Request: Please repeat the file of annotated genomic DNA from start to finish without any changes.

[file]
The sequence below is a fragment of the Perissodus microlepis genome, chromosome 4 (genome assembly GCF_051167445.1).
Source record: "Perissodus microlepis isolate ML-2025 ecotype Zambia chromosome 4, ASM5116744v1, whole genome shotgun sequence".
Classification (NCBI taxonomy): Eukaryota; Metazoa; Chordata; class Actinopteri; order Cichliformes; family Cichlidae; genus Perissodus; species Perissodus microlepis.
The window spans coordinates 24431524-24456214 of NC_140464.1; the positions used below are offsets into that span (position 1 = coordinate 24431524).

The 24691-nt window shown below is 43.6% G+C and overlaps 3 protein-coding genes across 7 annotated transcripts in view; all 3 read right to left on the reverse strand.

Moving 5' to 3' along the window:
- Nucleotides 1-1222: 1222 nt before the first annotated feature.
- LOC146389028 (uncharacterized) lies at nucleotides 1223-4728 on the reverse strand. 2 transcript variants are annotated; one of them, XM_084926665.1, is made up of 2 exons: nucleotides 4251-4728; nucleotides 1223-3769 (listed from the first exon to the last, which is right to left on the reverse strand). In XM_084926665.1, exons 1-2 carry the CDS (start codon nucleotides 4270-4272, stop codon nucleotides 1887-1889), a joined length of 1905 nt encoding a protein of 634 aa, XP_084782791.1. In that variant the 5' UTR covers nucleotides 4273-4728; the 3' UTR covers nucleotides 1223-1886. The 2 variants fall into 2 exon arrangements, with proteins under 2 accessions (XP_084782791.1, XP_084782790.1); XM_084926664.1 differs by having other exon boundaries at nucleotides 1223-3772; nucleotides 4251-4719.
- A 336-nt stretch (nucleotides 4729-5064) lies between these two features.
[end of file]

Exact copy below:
The sequence below is a fragment of the Perissodus microlepis genome, chromosome 4 (genome assembly GCF_051167445.1).
Source record: "Perissodus microlepis isolate ML-2025 ecotype Zambia chromosome 4, ASM5116744v1, whole genome shotgun sequence".
Classification (NCBI taxonomy): Eukaryota; Metazoa; Chordata; class Actinopteri; order Cichliformes; family Cichlidae; genus Perissodus; species Perissodus microlepis.
The window spans coordinates 24431524-24456214 of NC_140464.1; the positions used below are offsets into that span (position 1 = coordinate 24431524).

The 24691-nt window shown below is 43.6% G+C and overlaps 3 protein-coding genes across 7 annotated transcripts in view; all 3 read right to left on the reverse strand.

Moving 5' to 3' along the window:
- Nucleotides 1-1222: 1222 nt before the first annotated feature.
- LOC146389028 (uncharacterized) lies at nucleotides 1223-4728 on the reverse strand. 2 transcript variants are annotated; one of them, XM_084926665.1, is made up of 2 exons: nucleotides 4251-4728; nucleotides 1223-3769 (listed from the first exon to the last, which is right to left on the reverse strand). In XM_084926665.1, exons 1-2 carry the CDS (start codon nucleotides 4270-4272, stop codon nucleotides 1887-1889), a joined length of 1905 nt encoding a protein of 634 aa, XP_084782791.1. In that variant the 5' UTR covers nucleotides 4273-4728; the 3' UTR covers nucleotides 1223-1886. The 2 variants fall into 2 exon arrangements, with proteins under 2 accessions (XP_084782791.1, XP_084782790.1); XM_084926664.1 differs by having other exon boundaries at nucleotides 1223-3772; nucleotides 4251-4719.
- A 336-nt stretch (nucleotides 4729-5064) lies between these two features.